Development of cooperation[edit]

The beginnings of SaarLorLux[edit]

The former steelwork of Völklingen, now world cultural heritage site, is a symbol of the structural changes of the region.
The founding members of SaarLorLux

Founding members of the SaarLorLux region are the Grand Duchy of Luxembourg, the German federal state Saarland and the French region of Lorraine. This classic Saar Lor Lux region spreads over an area of 36,700 km² with about 4.7 million inhabitants.

The term Saar-Lor-Lux was coined in 1969 by Dr. Hubertus Rolshoven,[16] founding president or the IRI ("Institut Régional Intracommunautaire", now " Institute of the Greater Region") and president of Saarberg, the former organisation of coal mines in the Saarland. The term recalls the close historical and economic ties among the coal mines and steelworks of Saarland, Lorraine and Luxembourg, creating a unified economic region.[16] Facing the same severe economic problems of a crisis in the steel and coal industries, the partners began informal talks, discussing how to solve the shared problems and how to improve the region. In the 1970s, these talks began to be more formalised, when official governmental commissions, first between France and Germany only, then including Luxembourg, began their work.[17]

The formal founding act of SaarLorLux was an agreement between the governments of the French Republic (Republique Francaise), the Federal Republic of Germany (Bundesrepublik Deutschland) and the Grand Duchy of Luxembourg (Grand-Duché de Luxembourg) concerning collaboration in the border regions, made on 16 October 1980. This agreement is the legal base of a boundary-crossing cooperation of administrations and institutions to promote the economic, cultural, touristic and social development of the region.

Enlargement of the membership[edit]

The treaties and agreements of SaarLorLux[17][edit]

1970 Formation of the German-French governmental commission
1971 Luxembourg joins the governmental commission
Decision of the Formation of the Regional Commission Saarland – Lorraine – Luxemburg – Rhineland Palatinate
1980 Agreement among the governments of the Republique Francaise, the Bundesrepublik Deutschland and the Grand-Duché de Luxembourg concerning collaboration in the border regions
1986 Formation of the Interregional Parliamentary Council (IPR)
1988 First meeting of the joint Council of Ministers of Saarland and Lorraine
1992 First implementation of the Interreg Projects (A)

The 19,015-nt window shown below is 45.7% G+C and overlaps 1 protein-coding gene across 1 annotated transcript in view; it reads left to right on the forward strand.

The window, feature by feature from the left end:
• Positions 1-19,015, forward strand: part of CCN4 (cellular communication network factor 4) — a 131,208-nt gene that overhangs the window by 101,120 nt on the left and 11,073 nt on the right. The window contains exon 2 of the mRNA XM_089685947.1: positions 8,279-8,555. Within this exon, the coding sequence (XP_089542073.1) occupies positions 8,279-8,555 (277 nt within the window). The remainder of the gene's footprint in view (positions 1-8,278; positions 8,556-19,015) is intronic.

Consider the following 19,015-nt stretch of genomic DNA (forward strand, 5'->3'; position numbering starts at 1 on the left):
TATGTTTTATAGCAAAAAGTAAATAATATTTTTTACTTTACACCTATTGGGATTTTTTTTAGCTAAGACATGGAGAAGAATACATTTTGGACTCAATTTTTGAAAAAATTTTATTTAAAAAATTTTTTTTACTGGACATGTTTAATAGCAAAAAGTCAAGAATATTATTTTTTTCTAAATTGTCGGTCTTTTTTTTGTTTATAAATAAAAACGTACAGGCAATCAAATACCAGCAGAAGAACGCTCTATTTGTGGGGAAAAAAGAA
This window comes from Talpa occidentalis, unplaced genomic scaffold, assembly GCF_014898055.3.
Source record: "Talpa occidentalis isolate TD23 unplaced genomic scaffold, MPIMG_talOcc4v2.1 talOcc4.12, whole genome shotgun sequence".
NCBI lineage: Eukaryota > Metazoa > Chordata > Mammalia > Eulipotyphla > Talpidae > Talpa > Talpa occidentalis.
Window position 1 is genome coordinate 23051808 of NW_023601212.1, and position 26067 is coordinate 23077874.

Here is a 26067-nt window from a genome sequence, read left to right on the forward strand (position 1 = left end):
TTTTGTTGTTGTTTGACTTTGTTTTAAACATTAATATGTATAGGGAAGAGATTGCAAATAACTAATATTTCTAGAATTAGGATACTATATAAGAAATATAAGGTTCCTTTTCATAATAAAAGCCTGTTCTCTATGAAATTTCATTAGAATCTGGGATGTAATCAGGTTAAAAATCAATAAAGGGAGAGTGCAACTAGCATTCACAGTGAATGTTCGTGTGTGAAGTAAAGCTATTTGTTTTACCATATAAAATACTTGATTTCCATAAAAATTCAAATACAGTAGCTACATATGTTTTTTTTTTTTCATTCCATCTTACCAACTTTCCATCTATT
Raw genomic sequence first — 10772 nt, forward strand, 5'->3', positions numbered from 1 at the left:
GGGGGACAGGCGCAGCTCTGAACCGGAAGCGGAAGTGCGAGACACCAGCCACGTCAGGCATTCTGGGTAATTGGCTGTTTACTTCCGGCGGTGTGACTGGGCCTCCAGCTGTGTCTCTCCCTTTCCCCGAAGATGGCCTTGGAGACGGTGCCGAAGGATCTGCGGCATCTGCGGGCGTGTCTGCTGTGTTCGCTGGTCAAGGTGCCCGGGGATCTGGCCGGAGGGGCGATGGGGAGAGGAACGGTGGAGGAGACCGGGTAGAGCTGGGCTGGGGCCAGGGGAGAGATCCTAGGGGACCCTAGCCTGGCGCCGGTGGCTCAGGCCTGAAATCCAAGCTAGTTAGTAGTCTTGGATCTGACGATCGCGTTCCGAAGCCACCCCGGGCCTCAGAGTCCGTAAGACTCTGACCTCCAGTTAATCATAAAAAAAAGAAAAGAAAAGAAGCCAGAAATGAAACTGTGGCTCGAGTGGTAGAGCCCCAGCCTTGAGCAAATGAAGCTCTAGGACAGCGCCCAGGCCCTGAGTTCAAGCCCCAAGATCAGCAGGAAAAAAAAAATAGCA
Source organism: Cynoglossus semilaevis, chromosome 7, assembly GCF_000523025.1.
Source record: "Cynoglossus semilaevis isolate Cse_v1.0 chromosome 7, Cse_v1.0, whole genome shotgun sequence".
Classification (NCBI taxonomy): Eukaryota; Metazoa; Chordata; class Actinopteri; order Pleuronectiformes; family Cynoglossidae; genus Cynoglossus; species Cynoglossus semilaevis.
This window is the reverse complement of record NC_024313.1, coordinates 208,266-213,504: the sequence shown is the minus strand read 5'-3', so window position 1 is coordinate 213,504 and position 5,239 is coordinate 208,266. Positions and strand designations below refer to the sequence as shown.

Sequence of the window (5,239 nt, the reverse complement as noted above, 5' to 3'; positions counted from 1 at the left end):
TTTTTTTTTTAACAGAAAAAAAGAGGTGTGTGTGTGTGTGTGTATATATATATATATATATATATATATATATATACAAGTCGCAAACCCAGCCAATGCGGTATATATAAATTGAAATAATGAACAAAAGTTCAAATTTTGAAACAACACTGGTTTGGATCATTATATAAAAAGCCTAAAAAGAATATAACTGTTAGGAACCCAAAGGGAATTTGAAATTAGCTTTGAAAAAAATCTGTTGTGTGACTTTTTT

1995 First Summit of SaarLorLux at Bad Mondorf (Luxembourg)
1999 Creation of the house of the greater region at the city of Luxembourg.
2000 First award of the prize of the greater region for special interregional performance
2003 Vision for the future 2020
2005 The Walloon Region joins the Regional Commission
Saar Lor Lux II.gif

Step by step, the cooperation originally exclusive to Saarland, Lorraine and Luxembourg was developed to include the Greater Region of Saarland, Lorraine, Luxembourg, Wallonia and the French-speaking Belgians, the German-speaking Belgians and the German state of Rhineland Palatinate. There was no formal process of enlargement that included new regions in all aspects of cooperation in SaarLorLux. The new members did not enter every instrument of collaboration; they only joined single treaties or aspects of cooperation.

Therefore, there is not one all embracing structure any more. Now, there are different bilateral and multilateral treaties among different members, creating different grades of cooperation without clear separation from each other.

Terminology[edit]

There is no standardised definition of SaarLorLux. The term SaarLorLux refers to several different geographical structures:

The original term only includes the founding members which were the three regions of Saarland, Lorraine and Luxembourg, the so-called triangle of coal and steel industries.[16]

The term also refers to the cooperation of Saarland, Lorraine and Luxembourg with the regions of Walloon and Rhineland Palatinate or parts of these two additional regions.

Largest extension of SaarLorLux

One of these combinations, also called SaarLorLux, is Saarland-Lorraine-Luxembourg-Trier-Westpfalz. Trier and Westpfalz are the western parts of Rhineland-Palatinate. For example there is a SaarLorLux-ticket, which can be used on all trains of this greater region.[18]

Another combination is Saarland, Lothringen, Luxembourg, Walloon Region, and Rhineland Palatinate or Saarland, Lothringen, Luxembourg, the French community of Belgium, and the German-speaking community of Belgium.

The official name of government organisations usually uses the names of all participants. The summit of the SaarLorLux region has the official name "Summit of the greater region Saarland, Lothringen, Luxembourg, Walloon Region, French community of Belgium, German speaking community of Belgium".

Almost all the meanings of SaarLorLux include the three original members and exclude all other regions except the five members or parts of them.[16]

There are many alternative names: SaarLorLux +, Saar-Lor-Lux-Westpfalz-Trier, Saar-Lor-Lux Wallonie Rheinland Pfalz, and Greater Region.

The government of Luxembourg wishes to use the term greater region to represent Saarland, Lothringen, Luxembourg, Walloon Region, the French community of Belgium, and the German-speaking community of Belgium, but within and outside the European Union, several other greater regions are beginning to develop. For example in the greater region of Switzerland, Alsace Baden-Wuerttemberg the use of the term greater region refers to this region. There is no realistic chance of an international agreement requiring the use of the term greater region to be restricted to SaarLorLux.[19]